Two Boston University students skipped their lunch date last fall after reading an email blast that encouraged students to attend a “depression screening” on campus. The boy didn’t want to go, but his girlfriend encouraged him, promising that she would come with him.
There the boy learned that he showed symptoms “highly consistent with depression,” the girl told Dori Hutchinson, director of BU’s Center for Psychiatric Rehabilitation. His girlfriend said they came because she was worried about his mental state and didn’t know what else to do.
BU is one of more than 1,000 colleges, hospitals and community organizations that will conduct screenings October 8 as part of National Depression Screening Day, which turned 25 this year. The event aims to raise awareness for mental health, screen people for common disorders—namely depression—and offer immediate support for people contemplating suicide.
In the past 25 years, millions of people have been screened. But the event started small, at Quincy Hospital, where 200 people answered questions about their mental well-being.
The event was founded by Douglas Jacobs, a Harvard psychiatrist. He had the idea to start National Depression Screening Day after he saw medical colleagues start conducting exams for physical illnesses like diabetes, hypertension, and breast cancer. There’s no blood test or x-ray that can tell someone they have depression, but his evaluation does promote awareness of the signs of depression.
In the 1990s, the National Institutes of Mental Health said depression was both underdiagnosed and under treated. Jacobs wanted the screening to promote the idea that depression is something that can be identified and treated. He wanted people to know that there are options, and there’s no shame in getting what he called a “check up from the neck up.”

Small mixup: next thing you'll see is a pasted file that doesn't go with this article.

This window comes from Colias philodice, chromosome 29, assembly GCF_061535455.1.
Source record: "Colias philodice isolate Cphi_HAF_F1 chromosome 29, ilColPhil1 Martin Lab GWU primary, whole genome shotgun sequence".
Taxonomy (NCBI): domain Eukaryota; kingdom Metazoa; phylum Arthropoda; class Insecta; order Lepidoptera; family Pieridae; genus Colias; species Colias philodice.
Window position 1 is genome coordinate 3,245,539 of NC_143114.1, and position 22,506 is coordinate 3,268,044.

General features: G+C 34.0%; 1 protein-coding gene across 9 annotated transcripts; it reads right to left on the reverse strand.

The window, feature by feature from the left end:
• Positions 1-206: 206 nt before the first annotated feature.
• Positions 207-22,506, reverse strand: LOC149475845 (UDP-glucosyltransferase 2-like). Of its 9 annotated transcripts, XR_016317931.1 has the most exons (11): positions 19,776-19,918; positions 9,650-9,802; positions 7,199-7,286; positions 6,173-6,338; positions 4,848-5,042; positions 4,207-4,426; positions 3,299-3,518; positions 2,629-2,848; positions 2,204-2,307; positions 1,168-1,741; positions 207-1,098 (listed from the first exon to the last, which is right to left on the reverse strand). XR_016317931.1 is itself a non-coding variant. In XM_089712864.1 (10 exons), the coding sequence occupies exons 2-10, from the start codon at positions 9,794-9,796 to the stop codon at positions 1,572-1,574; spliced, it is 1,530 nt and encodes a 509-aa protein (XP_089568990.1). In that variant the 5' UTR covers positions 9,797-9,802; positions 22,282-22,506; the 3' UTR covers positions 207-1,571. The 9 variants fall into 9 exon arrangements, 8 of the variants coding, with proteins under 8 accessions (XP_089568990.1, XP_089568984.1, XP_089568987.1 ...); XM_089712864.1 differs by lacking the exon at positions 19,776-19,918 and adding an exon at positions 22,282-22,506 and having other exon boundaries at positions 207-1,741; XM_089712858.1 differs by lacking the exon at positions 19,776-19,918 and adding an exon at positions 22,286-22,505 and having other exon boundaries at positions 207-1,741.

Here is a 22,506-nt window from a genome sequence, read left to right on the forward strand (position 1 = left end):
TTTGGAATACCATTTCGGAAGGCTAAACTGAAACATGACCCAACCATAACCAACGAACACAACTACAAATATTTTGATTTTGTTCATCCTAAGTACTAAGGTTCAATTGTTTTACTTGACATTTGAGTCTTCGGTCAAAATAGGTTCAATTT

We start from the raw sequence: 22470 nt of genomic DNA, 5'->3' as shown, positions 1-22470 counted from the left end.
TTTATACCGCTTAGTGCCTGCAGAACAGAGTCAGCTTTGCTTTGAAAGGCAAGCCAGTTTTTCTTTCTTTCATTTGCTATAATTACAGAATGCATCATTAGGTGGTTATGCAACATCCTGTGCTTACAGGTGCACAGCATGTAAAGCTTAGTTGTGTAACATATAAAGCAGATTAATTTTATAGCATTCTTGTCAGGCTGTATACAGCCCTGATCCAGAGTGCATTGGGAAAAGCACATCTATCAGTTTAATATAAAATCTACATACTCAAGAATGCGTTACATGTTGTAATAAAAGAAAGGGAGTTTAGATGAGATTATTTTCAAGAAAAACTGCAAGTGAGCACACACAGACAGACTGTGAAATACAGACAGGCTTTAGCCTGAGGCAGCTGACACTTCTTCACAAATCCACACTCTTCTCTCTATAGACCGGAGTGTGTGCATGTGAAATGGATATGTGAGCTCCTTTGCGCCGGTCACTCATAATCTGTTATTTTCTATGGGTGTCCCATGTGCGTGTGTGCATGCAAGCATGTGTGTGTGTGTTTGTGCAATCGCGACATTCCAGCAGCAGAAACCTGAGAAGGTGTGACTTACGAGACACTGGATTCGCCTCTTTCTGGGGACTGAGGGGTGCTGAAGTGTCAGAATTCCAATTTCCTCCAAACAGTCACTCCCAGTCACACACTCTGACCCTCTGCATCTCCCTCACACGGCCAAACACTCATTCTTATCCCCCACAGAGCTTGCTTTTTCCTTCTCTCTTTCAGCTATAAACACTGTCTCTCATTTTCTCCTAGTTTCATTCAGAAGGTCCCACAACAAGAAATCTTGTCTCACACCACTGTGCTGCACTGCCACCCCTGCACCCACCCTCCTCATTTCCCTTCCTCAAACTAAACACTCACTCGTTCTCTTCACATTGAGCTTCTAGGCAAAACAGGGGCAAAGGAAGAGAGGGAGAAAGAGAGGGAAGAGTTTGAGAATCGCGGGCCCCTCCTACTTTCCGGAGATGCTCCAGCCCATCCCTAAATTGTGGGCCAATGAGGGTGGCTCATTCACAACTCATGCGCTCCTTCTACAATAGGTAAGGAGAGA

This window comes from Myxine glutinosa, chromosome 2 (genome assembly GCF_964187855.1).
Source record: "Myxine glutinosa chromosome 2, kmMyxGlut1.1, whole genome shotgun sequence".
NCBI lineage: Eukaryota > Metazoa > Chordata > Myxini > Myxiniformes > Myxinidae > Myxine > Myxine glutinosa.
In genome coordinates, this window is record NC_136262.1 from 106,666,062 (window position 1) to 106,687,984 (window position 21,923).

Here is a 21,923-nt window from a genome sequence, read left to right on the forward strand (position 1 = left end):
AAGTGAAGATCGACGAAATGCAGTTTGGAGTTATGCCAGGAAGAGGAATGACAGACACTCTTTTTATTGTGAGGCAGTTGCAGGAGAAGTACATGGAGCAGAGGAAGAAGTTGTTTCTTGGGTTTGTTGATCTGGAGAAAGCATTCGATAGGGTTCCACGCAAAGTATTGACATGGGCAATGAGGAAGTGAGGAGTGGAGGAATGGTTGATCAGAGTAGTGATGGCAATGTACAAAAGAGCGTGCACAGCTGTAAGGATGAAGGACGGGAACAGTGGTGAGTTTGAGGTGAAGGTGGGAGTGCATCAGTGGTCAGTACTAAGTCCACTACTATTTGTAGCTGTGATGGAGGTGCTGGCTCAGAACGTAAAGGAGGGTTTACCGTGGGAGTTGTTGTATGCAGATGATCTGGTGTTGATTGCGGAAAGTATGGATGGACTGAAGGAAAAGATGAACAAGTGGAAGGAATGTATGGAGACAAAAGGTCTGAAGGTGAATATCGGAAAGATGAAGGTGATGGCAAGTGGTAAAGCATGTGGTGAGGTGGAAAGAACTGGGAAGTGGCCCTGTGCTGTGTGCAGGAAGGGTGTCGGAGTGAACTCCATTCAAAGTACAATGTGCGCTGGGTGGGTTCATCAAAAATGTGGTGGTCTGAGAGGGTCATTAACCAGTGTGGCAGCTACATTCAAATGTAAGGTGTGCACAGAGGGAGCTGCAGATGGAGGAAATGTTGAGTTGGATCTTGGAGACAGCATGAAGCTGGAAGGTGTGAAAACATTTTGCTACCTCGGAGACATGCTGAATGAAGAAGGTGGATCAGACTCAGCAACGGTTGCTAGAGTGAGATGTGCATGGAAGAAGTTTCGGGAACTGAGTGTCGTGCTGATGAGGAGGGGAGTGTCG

The screening is an anonymous quick series of questions developed by Jacobs and his colleagues that takes just a few minutes. Users respond to questions about their energy levels, how often they blame themselves for things going wrong, whether they’ve had a change in their appetites and whether they feel hopeful about the future. They’ll then be told how many of their answers are consistent with responses of someone who is depressed.
If the correlation is high, they’ll be told to contact a health professional. No one who takes part in a screening will be given an official diagnosis or prescribed medication.
“If you get a public screening for hypertension, they’re not going to tell you that you have hypertension right then and there,” Jacobs said. “They’re going to tell you your blood pressure is elevated and suggest you get a follow up with a professional. The same principle applies here.”
If someone answers a question that shows they're in immediate danger of suicide, they’ll be referred to a crisis counselor on hand. Or, if they answer online, will be told to visit an emergency room or call 911 or a suicide prevention hotline.
Even if people who come to get screened already know they’re depressed, Jacobs said the screenings need to exist to help people identify the signs and symptoms they’ve been feeling and get the treatment they need.
“People felt there was a need for the screenings when we started,” he said. “But the other important part is that we’re saying depression is an illness not a weakness. And that’s the message about mental health we’ve been trying to get across for the past 25 years.”
Jacobs said the stigma against mental illness has faded in the past 25 years, citing statistics that show half of people with depression receive treatment. When he first started, the number was much lower, at only about a third. But he and Hutchinson both agreed that a stigma still exists.
“We bring the screening in public to show that asking for help is a strength,” Hutchinson said. “Everyone struggles. It’s part of the human condition. We just want to help people have a productive struggle.”
If you can’t make it to an in-person screening, you can take an online depression screening here.